Encounters With Islam: Conclusion: 2000 – 9/11/2015

National Mosque, Jakarta

National Mosque, Jakarta

(To read  the series from the beginning go here )

 

I began this months ago. Readers of earlier segments will see the inevitable conclusion. Nothing that has occurred across the world since I began series has done anything but reinforced my sense that Islam is fatally flawed. So it’s time to finish, and fitting that I do so on another 9/11, as the reports of  the Islamic invasion of Europe come in, towards the end of another year of escalating Islamic violence in nearly all quarters of the globe.

September 11, 2001

I had grabbed my coffee and turned on the computer. The start page was Yahoo. I took in the top headlines.

“Hey,” I called out to my older daughter,” somebody’s hacked Yahoo!”

No.

The older girl and I were now in Bandung, where she was in her junior year of high school. Suffice it to say that the radical move from the States had not produced much in the way of favorable outcome. Her mother and younger sister remained in Bali for a time, then returned to the U.S. Eventually we divorced. I had gone back to work, as an English instructor.

Stupefied, I went off to work, riding the public minibus. Indonesians are a gregarious lot, and regular commuters and and even one off riders will quickly strike up conversations. Today they were silent.

I was the only American at the school, and the British lady who ran the place, on learning I had family in New York and DC, let me call Stateside on the company dime. I was unable to get through anywhere (It’s parenthetical, but I cannot resist the near miss stories that so many of of us have. My sister worked in Midtown, but had a regular downtown meeting canceled that day; brother in the Pentagon had taken the day off to go to a daughter’s soccer game; and at the same time, most fortunate, but saddest, my NYFD cousin, a company commander, was off that day, and both towers had fallen by the time he got there.)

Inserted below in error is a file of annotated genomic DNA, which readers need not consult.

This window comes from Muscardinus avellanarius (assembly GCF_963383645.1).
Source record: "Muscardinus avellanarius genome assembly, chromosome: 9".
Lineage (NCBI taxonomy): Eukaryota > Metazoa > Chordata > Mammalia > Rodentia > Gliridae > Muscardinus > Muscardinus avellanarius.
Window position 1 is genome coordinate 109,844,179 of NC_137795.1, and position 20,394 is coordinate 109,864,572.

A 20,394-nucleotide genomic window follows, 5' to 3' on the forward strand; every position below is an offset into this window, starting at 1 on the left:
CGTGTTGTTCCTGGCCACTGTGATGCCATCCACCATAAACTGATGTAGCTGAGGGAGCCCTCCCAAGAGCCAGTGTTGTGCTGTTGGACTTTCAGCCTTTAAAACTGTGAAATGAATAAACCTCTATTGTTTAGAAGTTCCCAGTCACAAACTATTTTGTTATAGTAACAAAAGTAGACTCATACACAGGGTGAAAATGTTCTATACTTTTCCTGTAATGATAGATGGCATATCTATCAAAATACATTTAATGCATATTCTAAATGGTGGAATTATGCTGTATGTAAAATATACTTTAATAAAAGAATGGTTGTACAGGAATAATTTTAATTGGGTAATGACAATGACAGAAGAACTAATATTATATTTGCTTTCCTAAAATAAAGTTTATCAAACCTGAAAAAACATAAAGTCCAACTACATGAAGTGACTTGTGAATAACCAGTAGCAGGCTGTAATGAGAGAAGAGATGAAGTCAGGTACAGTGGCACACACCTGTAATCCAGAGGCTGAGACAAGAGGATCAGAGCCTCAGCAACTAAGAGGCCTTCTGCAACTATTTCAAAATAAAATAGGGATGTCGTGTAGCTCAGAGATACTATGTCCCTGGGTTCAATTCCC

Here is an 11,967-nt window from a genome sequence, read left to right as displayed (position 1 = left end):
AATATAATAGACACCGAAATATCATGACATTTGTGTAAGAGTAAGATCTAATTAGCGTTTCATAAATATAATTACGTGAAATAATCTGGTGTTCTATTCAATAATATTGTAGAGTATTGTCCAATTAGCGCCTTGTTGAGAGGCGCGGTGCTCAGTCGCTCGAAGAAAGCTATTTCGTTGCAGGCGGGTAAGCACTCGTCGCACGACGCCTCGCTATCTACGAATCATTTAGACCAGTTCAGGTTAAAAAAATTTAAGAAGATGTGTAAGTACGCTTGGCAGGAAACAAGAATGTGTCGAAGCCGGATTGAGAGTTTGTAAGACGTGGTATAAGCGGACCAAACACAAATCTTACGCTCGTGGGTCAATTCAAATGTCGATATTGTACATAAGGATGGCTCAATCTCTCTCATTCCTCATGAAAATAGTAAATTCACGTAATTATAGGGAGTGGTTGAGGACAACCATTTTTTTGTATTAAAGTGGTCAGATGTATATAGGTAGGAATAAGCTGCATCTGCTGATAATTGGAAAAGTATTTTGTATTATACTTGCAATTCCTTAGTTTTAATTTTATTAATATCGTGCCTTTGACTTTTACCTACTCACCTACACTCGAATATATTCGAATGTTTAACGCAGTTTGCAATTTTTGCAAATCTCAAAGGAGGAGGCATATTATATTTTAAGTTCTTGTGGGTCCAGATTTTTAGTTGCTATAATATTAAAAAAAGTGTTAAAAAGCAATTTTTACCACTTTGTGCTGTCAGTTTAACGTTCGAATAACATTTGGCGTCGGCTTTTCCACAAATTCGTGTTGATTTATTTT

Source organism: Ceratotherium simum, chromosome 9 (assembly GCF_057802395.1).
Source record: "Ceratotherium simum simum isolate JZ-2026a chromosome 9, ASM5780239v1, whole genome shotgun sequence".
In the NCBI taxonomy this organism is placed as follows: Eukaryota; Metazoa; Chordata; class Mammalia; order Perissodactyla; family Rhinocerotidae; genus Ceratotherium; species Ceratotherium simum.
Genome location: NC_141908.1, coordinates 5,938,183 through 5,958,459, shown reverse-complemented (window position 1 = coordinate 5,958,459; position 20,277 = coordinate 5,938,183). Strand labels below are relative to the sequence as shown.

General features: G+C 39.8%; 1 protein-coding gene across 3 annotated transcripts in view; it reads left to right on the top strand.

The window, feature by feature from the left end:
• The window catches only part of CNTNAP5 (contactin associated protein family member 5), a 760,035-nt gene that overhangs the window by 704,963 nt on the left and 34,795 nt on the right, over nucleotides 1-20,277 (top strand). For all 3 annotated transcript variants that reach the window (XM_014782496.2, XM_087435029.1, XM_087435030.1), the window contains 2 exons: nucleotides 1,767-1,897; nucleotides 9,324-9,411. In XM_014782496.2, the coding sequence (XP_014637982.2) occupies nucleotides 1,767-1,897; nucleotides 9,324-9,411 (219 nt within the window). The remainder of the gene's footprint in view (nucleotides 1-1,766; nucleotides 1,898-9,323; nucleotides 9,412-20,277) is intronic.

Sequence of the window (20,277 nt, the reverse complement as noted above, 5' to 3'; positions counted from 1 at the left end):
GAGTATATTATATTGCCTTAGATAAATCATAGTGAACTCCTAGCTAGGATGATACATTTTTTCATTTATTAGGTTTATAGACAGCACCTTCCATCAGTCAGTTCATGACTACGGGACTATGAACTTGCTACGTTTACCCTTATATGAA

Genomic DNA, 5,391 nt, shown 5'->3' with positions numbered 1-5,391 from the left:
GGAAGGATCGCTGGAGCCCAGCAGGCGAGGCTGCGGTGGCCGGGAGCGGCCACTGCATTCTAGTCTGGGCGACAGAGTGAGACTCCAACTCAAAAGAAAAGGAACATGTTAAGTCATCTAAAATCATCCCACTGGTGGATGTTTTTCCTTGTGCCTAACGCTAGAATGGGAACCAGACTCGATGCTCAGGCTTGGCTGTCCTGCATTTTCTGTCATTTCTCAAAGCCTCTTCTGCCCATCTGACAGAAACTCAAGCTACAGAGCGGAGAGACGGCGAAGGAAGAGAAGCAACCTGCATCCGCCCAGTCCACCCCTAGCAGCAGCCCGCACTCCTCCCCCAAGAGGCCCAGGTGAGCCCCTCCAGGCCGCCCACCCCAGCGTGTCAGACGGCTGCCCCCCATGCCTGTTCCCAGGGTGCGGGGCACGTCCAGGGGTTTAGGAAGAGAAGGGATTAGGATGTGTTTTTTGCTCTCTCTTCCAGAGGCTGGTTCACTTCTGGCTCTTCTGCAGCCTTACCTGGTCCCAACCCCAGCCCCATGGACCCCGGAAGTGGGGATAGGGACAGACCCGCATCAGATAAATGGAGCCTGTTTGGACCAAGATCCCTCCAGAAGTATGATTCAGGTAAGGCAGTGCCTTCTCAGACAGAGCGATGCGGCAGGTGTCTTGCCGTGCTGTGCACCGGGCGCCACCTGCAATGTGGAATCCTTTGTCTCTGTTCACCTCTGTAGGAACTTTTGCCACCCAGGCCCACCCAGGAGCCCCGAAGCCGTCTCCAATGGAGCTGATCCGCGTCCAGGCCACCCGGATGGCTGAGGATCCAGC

The minute I knew those headlines were real, I knew what kind of people had done it. There was no point hoping it wouldn’t be Muslims. This was after the East Africa embassies, the Khobar towers, the U.S.S. Cole, and others.

Al Qaeda wasn’t until that day a household name, but it was no secret.

Yet, aside from the school head, if you listened to the to other foreign staff that day, you’d have thought that America did it to itself. This was my first exposure up front and personal to the familiar litany: Israel, imperialism and oh yeah, Israel. Worse than their perfunctory and patently insincere expressions of sympathy that prefaced these diatribes was their manifest cowardice.

What would America do, they wailed, and how would it effect them there in Bandung? There was talk of sewing British and Australian flag patches on their clothes. This cravenness in the face of Islamic violence is drearily familiar now, but it was new to me then.

As the names of the hijackers came out, I was for putting some hurt to Saudi Arabia, but in the end we invaded Afghanistan, missed Bin Laden and later, invaded Iraq as well.